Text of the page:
Patent Wars: Guarding the Open secret

Please read him as him/her.

Not long back, I stumbled upon this URL that showed who is suing whom in the technology industry. To see some of those companies, whose products we all love, to be involved in such legal brawl was sure not an inspiring thing to me. Last month in his interview with All Things Digital, Apple CEO Tim Cook summed up the whole scenario as a pain in the ass. In this blog I have attempted to get a handle around the current ‘patent situation’ in the tech industry (mostly around the mobile space) and imagine why it is a difficult problem to solve.

Let us start with the basics. Why a patent? The intuition of a patent is to provide a commercial incentive to the creator who is willing to disclose his idea in complete detail. By making his idea public, the inventor creates a possibility of new ideas that could be spawned (from the original) and the commercial incentive he gets in return is a legal monopoly to monetize his idea in the market for a limited period of time.  How does this work? For an idea to be patented, it needs to be first patentable (novel & non-obvious to start with), which are applied by the inventors at the Patent Office (USPTO for instance), subsequently verified and approved by them. Broadly, a patent application has 2 components – claims and the specifications. The ‘Claims’ part talks about the scope of the invention and the ‘specifications’ part describes the technique involved around meeting the scope. Each claim should strive to be specific. It can be broad but not generic. When a particular ‘claim’ is implemented in full in another product without the consent of the patent holder using any technique, it can be called an infringement. The catch here is that for an infringement to occur, at least one claim in the patent needs to be implemented in full. This is precisely where it gets difficult to prove an infringement and this will be clear in the next few paragraphs.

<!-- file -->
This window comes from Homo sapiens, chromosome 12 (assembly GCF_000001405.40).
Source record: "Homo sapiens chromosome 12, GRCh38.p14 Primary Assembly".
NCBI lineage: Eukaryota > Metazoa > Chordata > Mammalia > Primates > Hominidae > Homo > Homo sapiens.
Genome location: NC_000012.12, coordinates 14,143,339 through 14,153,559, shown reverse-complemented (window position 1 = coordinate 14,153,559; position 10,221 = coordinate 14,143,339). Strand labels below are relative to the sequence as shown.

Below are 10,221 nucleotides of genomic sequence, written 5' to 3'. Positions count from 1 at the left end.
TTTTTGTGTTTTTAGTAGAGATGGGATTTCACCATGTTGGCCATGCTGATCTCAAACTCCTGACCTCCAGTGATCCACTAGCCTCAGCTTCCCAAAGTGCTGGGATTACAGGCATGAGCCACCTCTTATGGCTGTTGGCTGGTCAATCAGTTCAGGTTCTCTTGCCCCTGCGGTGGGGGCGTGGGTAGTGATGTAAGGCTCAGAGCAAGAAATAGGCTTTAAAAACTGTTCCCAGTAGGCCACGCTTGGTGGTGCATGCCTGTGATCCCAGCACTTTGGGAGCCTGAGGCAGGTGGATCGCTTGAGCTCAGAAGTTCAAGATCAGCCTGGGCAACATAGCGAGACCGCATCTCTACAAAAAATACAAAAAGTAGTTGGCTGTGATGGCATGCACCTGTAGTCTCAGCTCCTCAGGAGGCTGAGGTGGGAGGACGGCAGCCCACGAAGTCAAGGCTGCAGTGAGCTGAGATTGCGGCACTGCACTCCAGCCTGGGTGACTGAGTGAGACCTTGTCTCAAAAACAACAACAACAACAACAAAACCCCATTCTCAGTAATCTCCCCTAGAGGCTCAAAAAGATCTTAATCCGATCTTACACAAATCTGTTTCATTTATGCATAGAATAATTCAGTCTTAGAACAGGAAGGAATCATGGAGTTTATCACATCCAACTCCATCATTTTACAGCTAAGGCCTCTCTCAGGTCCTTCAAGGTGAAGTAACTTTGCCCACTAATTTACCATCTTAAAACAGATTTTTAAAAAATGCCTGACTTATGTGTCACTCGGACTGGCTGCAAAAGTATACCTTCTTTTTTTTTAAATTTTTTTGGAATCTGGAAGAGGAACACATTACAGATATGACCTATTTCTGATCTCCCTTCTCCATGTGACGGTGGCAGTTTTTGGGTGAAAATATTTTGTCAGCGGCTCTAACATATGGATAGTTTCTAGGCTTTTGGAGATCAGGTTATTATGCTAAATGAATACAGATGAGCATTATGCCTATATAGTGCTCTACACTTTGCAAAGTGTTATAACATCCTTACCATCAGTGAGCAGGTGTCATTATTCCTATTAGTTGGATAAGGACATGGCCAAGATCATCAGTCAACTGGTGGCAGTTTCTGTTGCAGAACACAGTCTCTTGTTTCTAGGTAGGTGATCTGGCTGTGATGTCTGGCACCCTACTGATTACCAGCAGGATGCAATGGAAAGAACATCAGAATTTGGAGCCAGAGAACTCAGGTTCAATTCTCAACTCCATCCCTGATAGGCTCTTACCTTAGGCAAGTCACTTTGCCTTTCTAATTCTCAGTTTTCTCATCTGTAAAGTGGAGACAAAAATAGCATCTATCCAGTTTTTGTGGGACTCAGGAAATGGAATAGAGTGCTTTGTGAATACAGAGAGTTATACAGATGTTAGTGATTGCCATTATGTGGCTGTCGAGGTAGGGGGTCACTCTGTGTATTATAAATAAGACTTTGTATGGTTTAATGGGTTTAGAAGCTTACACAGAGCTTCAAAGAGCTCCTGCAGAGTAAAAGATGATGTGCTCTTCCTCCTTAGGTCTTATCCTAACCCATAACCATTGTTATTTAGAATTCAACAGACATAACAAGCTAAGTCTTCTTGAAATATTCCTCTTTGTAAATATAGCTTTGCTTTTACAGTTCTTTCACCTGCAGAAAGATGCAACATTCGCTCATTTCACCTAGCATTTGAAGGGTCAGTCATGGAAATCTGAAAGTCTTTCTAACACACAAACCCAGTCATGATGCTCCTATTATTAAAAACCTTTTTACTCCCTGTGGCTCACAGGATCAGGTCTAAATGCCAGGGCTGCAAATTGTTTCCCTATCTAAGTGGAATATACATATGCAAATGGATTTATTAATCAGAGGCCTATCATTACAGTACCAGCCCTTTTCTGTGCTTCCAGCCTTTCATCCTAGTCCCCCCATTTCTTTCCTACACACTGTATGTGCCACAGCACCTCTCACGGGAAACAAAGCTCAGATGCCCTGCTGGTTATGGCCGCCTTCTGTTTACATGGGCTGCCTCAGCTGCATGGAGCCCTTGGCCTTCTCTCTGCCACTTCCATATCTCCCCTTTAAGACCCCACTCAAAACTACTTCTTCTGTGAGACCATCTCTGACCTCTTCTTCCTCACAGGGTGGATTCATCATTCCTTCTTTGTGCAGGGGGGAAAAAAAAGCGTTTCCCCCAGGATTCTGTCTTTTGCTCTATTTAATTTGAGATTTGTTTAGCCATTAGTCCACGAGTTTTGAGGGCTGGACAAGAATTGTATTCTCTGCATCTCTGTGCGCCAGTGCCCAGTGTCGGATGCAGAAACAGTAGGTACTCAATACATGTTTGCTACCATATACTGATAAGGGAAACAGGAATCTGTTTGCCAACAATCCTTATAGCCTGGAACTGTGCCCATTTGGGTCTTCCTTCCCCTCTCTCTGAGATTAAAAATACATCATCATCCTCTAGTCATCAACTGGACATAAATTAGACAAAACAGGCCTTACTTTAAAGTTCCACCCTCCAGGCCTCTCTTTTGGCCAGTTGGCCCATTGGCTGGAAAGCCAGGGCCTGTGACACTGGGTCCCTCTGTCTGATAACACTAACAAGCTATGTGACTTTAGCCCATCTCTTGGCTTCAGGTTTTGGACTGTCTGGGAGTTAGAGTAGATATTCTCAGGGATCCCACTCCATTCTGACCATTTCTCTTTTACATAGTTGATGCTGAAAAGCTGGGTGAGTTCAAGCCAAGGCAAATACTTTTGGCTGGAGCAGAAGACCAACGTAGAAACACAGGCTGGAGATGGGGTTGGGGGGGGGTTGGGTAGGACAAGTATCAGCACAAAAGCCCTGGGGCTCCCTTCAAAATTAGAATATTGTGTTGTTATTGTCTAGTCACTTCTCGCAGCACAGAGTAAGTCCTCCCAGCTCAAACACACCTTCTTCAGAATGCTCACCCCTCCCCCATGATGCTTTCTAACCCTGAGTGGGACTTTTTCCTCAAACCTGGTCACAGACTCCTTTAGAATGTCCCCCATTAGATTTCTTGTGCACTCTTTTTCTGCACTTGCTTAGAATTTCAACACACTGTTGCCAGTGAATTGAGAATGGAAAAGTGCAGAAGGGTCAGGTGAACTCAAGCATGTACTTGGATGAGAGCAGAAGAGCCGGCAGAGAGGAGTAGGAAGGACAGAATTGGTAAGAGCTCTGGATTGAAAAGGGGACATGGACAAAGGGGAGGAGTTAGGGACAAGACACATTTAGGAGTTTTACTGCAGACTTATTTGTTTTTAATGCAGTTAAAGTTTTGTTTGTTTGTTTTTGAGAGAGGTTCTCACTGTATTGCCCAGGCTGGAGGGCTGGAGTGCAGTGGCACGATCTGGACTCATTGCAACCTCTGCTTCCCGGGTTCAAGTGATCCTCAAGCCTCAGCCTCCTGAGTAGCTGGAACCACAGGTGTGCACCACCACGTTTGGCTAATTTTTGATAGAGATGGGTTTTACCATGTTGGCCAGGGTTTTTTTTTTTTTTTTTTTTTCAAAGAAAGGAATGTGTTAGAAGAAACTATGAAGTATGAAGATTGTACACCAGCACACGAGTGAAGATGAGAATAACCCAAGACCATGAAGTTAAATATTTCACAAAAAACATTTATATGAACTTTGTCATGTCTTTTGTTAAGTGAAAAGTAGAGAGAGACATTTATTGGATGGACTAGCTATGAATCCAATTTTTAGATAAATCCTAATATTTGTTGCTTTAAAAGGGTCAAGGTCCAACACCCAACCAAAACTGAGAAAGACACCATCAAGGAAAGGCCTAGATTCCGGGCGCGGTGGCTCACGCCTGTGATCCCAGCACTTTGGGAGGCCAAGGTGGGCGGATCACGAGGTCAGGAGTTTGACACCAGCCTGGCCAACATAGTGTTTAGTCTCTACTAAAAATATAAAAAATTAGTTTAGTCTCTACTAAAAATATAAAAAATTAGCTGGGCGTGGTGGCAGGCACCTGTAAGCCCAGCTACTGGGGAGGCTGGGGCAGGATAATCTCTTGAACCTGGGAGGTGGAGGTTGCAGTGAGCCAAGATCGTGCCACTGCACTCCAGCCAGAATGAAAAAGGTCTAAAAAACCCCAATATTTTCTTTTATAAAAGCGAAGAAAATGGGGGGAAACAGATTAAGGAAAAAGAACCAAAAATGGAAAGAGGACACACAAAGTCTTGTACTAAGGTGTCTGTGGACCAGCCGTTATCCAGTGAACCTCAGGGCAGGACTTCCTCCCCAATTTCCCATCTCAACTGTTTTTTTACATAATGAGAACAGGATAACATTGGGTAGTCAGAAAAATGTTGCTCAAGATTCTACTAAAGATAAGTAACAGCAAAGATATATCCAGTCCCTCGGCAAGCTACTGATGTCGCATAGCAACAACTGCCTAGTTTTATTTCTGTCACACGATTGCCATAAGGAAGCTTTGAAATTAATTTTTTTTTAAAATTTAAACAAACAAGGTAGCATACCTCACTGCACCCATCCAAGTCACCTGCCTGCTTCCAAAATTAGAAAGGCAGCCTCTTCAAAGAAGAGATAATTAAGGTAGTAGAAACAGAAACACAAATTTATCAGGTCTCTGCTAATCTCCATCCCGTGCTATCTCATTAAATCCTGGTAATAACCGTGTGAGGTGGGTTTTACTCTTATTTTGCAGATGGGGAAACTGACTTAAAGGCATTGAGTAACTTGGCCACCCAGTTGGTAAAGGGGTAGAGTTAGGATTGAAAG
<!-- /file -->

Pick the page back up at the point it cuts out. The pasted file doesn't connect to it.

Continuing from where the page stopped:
Any new invention (product or a service) is most likely to be a unique combination of some existing features (features that are already present in this world) and new features.  Each feature is equivalent to a ‘claim’ in some patent. For this invention to be free of any infringement, for each existing feature there should be a consensus in some form with the original patent holder for including that feature as part of the current invention. With this knowledge, let us look at the various scenarios that are alleged around.

Here is a classic infringement allegation – a novel patented feature found in another product without the consent of the creator. The novel feature that I will quote here is the ‘data-tapping feature’ (FOSS Patents) that we find in smart phones (iphone). This is an invention that marks up addresses or phone numbers in an unstructured document like an email, to help users bring up relevant applications like maps, dialer apps, which can process such data. Apple filed this complaint against HTC (Android), which was ruled by ITC (International Trade Commission) in favor of Apple in Dec 2011. HTC had to either drop this popular feature or find a workaround and HTC chose to workaround this.

In the US, the legal monopoly offered for a design patent is 14 years and for a utility patent it is 20 years. What if a feature/claim becomes so common and quickly evolves as a standard, acquiring enough mindshare that it becomes part of the infrastructure? These features become ‘standards and essentials’ and once this state is reached, these inventions are FRAND (Fair, Reasonable And Non-Discriminatory) pledged by the creators with a license fee. Again the catch here is ‘fair’, which is very subjective and plays a crucial role when one’s direct competitors own these patents. Kodak has alleged patent infringement against Apple and HTC relating to their patents on Digital Imaging Technology. Another instance is Nokia alleging Apple to infringe into its patents on 3G, GSM, which was finally settled by Apple.